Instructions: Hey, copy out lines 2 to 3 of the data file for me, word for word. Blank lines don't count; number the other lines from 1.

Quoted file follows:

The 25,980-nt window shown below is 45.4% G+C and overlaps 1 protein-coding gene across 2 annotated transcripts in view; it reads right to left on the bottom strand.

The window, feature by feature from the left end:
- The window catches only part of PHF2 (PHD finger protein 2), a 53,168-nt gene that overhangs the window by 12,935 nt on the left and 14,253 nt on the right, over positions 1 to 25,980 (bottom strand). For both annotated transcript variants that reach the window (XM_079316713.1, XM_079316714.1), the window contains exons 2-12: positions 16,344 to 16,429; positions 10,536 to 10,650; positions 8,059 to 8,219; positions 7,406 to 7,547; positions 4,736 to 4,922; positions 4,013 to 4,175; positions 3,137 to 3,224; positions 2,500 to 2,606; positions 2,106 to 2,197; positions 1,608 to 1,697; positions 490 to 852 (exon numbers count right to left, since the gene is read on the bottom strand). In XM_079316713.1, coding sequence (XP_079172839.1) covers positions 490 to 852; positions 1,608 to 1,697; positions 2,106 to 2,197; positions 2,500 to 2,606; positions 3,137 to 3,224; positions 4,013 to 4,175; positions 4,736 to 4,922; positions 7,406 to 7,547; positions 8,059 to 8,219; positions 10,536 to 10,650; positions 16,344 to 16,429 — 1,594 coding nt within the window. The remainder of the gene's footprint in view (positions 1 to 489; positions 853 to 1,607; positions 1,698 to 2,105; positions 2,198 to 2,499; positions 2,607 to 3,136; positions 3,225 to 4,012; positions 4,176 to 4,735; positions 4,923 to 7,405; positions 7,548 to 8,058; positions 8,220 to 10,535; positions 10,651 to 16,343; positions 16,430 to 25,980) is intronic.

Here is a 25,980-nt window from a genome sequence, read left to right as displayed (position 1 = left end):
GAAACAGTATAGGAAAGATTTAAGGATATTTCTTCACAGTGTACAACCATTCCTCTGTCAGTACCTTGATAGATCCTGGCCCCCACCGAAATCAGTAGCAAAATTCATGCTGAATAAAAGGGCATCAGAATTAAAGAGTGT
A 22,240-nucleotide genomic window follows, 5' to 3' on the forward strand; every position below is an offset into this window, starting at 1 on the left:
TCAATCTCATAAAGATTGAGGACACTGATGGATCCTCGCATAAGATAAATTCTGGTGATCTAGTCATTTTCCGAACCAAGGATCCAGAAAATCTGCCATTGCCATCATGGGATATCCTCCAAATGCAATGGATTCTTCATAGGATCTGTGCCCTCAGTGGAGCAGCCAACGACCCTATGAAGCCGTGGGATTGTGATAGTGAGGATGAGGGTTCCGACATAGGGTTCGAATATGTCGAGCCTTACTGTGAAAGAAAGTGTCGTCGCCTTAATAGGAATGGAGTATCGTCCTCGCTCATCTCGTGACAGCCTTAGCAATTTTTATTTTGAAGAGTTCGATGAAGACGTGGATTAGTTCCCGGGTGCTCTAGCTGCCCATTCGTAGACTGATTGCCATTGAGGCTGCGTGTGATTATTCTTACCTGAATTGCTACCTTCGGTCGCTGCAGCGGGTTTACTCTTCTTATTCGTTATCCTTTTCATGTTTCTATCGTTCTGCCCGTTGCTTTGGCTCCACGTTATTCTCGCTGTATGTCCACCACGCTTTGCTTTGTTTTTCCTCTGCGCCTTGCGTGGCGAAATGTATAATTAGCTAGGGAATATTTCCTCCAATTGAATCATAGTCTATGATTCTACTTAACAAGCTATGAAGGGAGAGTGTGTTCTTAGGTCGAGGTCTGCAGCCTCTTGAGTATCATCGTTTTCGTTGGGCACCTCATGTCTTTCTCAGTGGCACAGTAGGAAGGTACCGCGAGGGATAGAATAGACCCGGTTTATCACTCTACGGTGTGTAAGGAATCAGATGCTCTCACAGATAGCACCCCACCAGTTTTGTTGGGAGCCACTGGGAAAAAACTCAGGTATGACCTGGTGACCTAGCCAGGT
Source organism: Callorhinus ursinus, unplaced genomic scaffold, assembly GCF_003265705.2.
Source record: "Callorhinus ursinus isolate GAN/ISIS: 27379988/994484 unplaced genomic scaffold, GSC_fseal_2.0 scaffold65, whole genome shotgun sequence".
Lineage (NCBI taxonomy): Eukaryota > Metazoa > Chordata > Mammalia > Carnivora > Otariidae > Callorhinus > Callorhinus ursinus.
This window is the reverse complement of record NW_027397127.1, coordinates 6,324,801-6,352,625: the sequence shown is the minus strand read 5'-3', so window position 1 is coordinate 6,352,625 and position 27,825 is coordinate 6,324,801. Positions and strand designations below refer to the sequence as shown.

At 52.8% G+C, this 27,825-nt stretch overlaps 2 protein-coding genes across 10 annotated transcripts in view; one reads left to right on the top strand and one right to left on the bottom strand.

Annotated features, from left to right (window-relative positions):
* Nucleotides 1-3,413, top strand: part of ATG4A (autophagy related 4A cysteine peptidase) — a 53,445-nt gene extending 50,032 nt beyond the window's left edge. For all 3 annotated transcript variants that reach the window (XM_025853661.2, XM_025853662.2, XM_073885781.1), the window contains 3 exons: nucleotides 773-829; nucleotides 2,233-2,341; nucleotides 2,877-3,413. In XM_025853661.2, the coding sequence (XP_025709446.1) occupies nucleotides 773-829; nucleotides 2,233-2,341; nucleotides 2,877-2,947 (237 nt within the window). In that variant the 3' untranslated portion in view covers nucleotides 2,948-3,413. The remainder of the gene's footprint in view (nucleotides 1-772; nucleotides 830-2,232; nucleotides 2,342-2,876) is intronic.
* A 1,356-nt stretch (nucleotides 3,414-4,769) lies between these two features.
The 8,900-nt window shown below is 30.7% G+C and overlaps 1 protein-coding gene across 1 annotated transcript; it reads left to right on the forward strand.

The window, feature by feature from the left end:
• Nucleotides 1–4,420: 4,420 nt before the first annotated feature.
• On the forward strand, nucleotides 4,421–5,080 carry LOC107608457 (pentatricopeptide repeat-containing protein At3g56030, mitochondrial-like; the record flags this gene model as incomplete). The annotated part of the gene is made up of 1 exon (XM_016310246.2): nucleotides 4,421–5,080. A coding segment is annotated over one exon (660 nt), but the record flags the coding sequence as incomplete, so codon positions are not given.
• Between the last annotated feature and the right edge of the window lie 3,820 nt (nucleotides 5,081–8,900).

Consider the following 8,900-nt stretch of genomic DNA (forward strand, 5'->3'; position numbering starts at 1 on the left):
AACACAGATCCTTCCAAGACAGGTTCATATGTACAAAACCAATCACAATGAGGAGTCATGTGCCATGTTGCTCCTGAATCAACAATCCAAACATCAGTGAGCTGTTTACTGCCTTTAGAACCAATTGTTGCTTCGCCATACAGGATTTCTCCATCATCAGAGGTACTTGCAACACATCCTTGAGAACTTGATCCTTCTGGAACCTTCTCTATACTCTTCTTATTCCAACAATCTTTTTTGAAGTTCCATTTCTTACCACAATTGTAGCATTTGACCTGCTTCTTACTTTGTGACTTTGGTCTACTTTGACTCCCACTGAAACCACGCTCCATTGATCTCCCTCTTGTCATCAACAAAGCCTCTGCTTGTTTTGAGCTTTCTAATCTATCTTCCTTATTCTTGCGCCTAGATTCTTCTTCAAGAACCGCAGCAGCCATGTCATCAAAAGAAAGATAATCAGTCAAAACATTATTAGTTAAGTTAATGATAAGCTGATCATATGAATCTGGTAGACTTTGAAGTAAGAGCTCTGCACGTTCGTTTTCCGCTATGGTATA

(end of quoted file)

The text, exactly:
The window, feature by feature from the left end:
- The window catches only part of PHF2 (PHD finger protein 2), a 53,168-nt gene that overhangs the window by 12,935 nt on the left and 14,253 nt on the right, over positions 1 to 25,980 (bottom strand). For both annotated transcript variants that reach the window (XM_079316713.1, XM_079316714.1), the window contains exons 2-12: positions 16,344 to 16,429; positions 10,536 to 10,650; positions 8,059 to 8,219; positions 7,406 to 7,547; positions 4,736 to 4,922; positions 4,013 to 4,175; positions 3,137 to 3,224; positions 2,500 to 2,606; positions 2,106 to 2,197; positions 1,608 to 1,697; positions 490 to 852 (exon numbers count right to left, since the gene is read on the bottom strand). In XM_079316713.1, coding sequence (XP_079172839.1) covers positions 490 to 852; positions 1,608 to 1,697; positions 2,106 to 2,197; positions 2,500 to 2,606; positions 3,137 to 3,224; positions 4,013 to 4,175; positions 4,736 to 4,922; positions 7,406 to 7,547; positions 8,059 to 8,219; positions 10,536 to 10,650; positions 16,344 to 16,429 — 1,594 coding nt within the window. The remainder of the gene's footprint in view (positions 1 to 489; positions 853 to 1,607; positions 1,698 to 2,105; positions 2,198 to 2,499; positions 2,607 to 3,136; positions 3,225 to 4,012; positions 4,176 to 4,735; positions 4,923 to 7,405; positions 7,548 to 8,058; positions 8,220 to 10,535; positions 10,651 to 16,343; positions 16,430 to 25,980) is intronic.